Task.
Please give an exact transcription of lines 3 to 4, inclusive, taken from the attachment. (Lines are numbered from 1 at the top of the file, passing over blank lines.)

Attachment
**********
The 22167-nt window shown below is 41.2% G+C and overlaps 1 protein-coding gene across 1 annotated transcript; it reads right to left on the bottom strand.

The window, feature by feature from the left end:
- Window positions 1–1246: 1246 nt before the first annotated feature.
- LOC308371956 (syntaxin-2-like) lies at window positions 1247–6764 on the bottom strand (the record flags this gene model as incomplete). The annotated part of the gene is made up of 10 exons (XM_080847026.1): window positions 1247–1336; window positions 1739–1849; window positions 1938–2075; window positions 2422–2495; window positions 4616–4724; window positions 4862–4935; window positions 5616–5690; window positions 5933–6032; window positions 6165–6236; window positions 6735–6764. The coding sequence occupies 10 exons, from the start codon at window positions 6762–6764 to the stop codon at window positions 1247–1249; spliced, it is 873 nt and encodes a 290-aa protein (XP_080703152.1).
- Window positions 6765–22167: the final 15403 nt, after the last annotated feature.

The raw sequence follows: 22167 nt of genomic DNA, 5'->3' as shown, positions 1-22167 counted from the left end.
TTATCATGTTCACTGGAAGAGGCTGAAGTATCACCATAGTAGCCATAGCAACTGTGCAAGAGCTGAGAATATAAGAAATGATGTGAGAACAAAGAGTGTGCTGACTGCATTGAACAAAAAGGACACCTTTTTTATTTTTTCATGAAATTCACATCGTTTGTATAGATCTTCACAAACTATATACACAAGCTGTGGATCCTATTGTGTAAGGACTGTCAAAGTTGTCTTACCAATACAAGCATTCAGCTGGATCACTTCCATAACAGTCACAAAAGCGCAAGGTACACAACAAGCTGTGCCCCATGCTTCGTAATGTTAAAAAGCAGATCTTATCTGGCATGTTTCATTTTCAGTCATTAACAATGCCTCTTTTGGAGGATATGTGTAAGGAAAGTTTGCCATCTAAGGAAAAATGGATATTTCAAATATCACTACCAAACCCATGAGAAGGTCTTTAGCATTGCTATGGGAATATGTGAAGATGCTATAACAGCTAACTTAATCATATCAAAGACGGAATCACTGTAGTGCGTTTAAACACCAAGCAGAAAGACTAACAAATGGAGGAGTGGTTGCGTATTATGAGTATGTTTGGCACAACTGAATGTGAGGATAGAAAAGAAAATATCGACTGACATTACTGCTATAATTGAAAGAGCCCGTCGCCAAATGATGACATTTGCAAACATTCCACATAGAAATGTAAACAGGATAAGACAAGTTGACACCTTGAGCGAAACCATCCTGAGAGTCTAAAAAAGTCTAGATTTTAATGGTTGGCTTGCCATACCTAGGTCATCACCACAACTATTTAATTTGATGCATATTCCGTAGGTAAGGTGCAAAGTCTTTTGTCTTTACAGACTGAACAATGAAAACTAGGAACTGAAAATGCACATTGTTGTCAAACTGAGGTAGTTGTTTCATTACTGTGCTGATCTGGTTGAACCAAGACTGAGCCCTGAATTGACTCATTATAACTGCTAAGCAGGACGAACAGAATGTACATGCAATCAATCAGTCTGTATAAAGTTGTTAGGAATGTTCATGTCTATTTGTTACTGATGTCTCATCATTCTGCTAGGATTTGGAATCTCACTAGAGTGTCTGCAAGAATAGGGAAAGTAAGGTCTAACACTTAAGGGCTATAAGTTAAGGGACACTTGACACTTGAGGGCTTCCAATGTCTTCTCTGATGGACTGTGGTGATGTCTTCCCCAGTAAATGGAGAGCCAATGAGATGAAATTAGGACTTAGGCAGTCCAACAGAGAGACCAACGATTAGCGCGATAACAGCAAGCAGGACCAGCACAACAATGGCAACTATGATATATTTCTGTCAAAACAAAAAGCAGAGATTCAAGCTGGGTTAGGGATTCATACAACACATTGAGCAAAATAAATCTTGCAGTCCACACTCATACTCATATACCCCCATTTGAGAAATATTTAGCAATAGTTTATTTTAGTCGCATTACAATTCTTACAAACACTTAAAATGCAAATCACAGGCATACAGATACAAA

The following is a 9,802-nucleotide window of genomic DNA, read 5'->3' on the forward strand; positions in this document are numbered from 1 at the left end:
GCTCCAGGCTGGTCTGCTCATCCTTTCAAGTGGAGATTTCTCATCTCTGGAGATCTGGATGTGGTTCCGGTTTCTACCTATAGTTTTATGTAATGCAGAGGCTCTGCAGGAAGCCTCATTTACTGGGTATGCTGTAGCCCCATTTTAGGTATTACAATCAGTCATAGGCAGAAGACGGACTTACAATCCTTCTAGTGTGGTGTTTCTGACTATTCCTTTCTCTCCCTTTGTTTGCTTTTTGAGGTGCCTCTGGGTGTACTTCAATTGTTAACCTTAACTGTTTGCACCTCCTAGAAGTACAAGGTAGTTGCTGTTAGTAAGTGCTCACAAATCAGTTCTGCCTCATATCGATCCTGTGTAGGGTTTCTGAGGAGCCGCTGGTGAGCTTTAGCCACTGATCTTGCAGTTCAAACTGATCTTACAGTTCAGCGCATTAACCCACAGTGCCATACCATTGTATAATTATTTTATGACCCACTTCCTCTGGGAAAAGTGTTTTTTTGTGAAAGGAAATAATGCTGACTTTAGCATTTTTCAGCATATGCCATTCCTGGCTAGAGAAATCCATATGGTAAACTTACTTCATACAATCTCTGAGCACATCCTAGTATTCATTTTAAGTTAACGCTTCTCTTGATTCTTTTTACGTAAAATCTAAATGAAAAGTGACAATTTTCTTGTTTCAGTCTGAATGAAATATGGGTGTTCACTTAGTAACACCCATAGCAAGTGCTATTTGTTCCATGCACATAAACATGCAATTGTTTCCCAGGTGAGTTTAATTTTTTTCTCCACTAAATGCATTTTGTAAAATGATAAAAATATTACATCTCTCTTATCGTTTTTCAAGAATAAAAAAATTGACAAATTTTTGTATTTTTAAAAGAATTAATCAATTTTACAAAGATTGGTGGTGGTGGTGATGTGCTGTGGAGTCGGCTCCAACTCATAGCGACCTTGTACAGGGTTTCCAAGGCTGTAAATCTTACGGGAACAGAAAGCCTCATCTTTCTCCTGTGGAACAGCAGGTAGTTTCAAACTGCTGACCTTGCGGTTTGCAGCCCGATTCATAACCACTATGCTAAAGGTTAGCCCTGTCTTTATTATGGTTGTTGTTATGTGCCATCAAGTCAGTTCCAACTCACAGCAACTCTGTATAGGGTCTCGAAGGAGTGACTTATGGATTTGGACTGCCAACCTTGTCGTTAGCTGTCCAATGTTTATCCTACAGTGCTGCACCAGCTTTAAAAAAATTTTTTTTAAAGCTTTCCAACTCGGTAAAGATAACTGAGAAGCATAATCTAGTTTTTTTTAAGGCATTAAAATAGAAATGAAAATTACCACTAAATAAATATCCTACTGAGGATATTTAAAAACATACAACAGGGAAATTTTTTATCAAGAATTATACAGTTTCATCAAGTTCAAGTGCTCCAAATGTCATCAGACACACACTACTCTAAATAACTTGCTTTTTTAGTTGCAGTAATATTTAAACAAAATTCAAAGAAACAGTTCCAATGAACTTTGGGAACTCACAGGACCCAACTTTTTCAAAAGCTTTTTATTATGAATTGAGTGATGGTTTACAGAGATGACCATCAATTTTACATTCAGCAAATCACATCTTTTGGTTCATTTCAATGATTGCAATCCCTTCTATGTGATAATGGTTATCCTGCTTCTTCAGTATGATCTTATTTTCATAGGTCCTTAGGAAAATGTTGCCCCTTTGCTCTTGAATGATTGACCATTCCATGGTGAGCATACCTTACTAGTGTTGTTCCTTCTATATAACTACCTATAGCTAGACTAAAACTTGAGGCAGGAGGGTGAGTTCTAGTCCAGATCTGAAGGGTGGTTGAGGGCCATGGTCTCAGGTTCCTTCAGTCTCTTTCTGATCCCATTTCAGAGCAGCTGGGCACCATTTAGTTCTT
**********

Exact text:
- Window positions 1–1246: 1246 nt before the first annotated feature.
- LOC308371956 (syntaxin-2-like) lies at window positions 1247–6764 on the bottom strand (the record flags this gene model as incomplete). The annotated part of the gene is made up of 10 exons (XM_080847026.1): window positions 1247–1336; window positions 1739–1849; window positions 1938–2075; window positions 2422–2495; window positions 4616–4724; window positions 4862–4935; window positions 5616–5690; window positions 5933–6032; window positions 6165–6236; window positions 6735–6764. The coding sequence occupies 10 exons, from the start codon at window positions 6762–6764 to the stop codon at window positions 1247–1249; spliced, it is 873 nt and encodes a 290-aa protein (XP_080703152.1).